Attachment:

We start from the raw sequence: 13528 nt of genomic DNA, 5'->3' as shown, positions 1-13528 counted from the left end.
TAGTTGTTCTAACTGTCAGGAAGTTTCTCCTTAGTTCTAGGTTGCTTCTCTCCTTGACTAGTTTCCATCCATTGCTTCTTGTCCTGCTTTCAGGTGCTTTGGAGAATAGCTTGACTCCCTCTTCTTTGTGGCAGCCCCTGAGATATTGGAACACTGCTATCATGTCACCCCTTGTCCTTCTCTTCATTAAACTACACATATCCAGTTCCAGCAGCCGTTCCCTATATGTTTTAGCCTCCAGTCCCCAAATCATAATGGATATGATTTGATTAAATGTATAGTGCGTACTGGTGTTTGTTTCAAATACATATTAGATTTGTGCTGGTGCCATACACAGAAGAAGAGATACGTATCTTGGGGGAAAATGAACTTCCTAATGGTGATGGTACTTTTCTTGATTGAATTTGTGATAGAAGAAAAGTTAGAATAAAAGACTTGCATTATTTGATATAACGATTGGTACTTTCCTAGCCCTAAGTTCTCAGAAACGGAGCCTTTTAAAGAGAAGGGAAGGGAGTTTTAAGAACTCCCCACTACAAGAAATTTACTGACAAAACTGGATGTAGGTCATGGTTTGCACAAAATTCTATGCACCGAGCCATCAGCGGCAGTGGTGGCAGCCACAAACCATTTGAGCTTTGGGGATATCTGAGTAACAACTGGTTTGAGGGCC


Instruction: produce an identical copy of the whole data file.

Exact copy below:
We start from the raw sequence: 13528 nt of genomic DNA, 5'->3' as shown, positions 1-13528 counted from the left end.
TAGTTGTTCTAACTGTCAGGAAGTTTCTCCTTAGTTCTAGGTTGCTTCTCTCCTTGACTAGTTTCCATCCATTGCTTCTTGTCCTGCTTTCAGGTGCTTTGGAGAATAGCTTGACTCCCTCTTCTTTGTGGCAGCCCCTGAGATATTGGAACACTGCTATCATGTCACCCCTTGTCCTTCTCTTCATTAAACTACACATATCCAGTTCCAGCAGCCGTTCCCTATATGTTTTAGCCTCCAGTCCCCAAATCATAATGGATATGATTTGATTAAATGTATAGTGCGTACTGGTGTTTGTTTCAAATACATATTAGATTTGTGCTGGTGCCATACACAGAAGAAGAGATACGTATCTTGGGGGAAAATGAACTTCCTAATGGTGATGGTACTTTTCTTGATTGAATTTGTGATAGAAGAAAAGTTAGAATAAAAGACTTGCATTATTTGATATAACGATTGGTACTTTCCTAGCCCTAAGTTCTCAGAAACGGAGCCTTTTAAAGAGAAGGGAAGGGAGTTTTAAGAACTCCCCACTACAAGAAATTTACTGACAAAACTGGATGTAGGTCATGGTTTGCACAAAATTCTATGCACCGAGCCATCAGCGGCAGTGGTGGCAGCCACAAACCATTTGAGCTTTGGGGATATCTGAGTAACAACTGGTTTGAGGGCC